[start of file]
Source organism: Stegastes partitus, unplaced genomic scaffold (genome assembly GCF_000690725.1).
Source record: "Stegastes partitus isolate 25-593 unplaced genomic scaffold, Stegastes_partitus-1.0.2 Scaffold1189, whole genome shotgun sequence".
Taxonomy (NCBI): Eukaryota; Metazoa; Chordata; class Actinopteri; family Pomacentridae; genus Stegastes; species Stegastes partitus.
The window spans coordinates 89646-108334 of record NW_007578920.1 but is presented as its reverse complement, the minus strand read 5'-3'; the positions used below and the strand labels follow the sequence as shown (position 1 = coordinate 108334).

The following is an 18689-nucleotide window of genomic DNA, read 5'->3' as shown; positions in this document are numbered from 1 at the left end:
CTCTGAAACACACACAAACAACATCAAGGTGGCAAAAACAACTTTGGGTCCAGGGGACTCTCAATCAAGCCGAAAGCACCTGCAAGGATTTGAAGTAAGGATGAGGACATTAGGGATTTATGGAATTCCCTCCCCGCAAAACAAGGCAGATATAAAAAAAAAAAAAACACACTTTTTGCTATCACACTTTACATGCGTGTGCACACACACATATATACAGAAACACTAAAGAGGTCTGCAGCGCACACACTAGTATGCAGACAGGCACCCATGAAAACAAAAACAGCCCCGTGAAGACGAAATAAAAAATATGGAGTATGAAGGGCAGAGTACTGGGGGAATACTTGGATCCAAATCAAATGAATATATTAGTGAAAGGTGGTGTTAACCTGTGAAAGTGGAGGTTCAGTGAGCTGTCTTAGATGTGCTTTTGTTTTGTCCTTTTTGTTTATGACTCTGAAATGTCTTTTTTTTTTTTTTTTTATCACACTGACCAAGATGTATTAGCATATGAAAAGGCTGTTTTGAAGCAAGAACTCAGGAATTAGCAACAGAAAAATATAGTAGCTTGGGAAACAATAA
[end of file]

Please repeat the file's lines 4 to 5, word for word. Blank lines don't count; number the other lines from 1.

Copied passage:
The window spans coordinates 89646-108334 of record NW_007578920.1 but is presented as its reverse complement, the minus strand read 5'-3'; the positions used below and the strand labels follow the sequence as shown (position 1 = coordinate 108334).

The following is an 18689-nucleotide window of genomic DNA, read 5'->3' as shown; positions in this document are numbered from 1 at the left end: